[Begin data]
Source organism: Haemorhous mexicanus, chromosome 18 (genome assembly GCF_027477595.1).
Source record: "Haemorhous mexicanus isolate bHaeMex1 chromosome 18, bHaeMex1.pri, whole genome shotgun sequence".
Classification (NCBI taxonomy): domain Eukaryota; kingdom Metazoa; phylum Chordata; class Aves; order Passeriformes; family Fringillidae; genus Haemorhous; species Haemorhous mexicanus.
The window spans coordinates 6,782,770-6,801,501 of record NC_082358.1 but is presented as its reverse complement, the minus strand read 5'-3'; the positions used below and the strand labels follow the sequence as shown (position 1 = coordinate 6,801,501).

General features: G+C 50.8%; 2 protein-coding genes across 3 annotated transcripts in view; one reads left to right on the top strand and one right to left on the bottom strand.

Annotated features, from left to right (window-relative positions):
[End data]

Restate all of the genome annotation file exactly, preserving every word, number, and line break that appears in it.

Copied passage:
Source organism: Haemorhous mexicanus, chromosome 18 (genome assembly GCF_027477595.1).
Source record: "Haemorhous mexicanus isolate bHaeMex1 chromosome 18, bHaeMex1.pri, whole genome shotgun sequence".
Classification (NCBI taxonomy): domain Eukaryota; kingdom Metazoa; phylum Chordata; class Aves; order Passeriformes; family Fringillidae; genus Haemorhous; species Haemorhous mexicanus.
The window spans coordinates 6,782,770-6,801,501 of record NC_082358.1 but is presented as its reverse complement, the minus strand read 5'-3'; the positions used below and the strand labels follow the sequence as shown (position 1 = coordinate 6,801,501).

General features: G+C 50.8%; 2 protein-coding genes across 3 annotated transcripts in view; one reads left to right on the top strand and one right to left on the bottom strand.

Annotated features, from left to right (window-relative positions):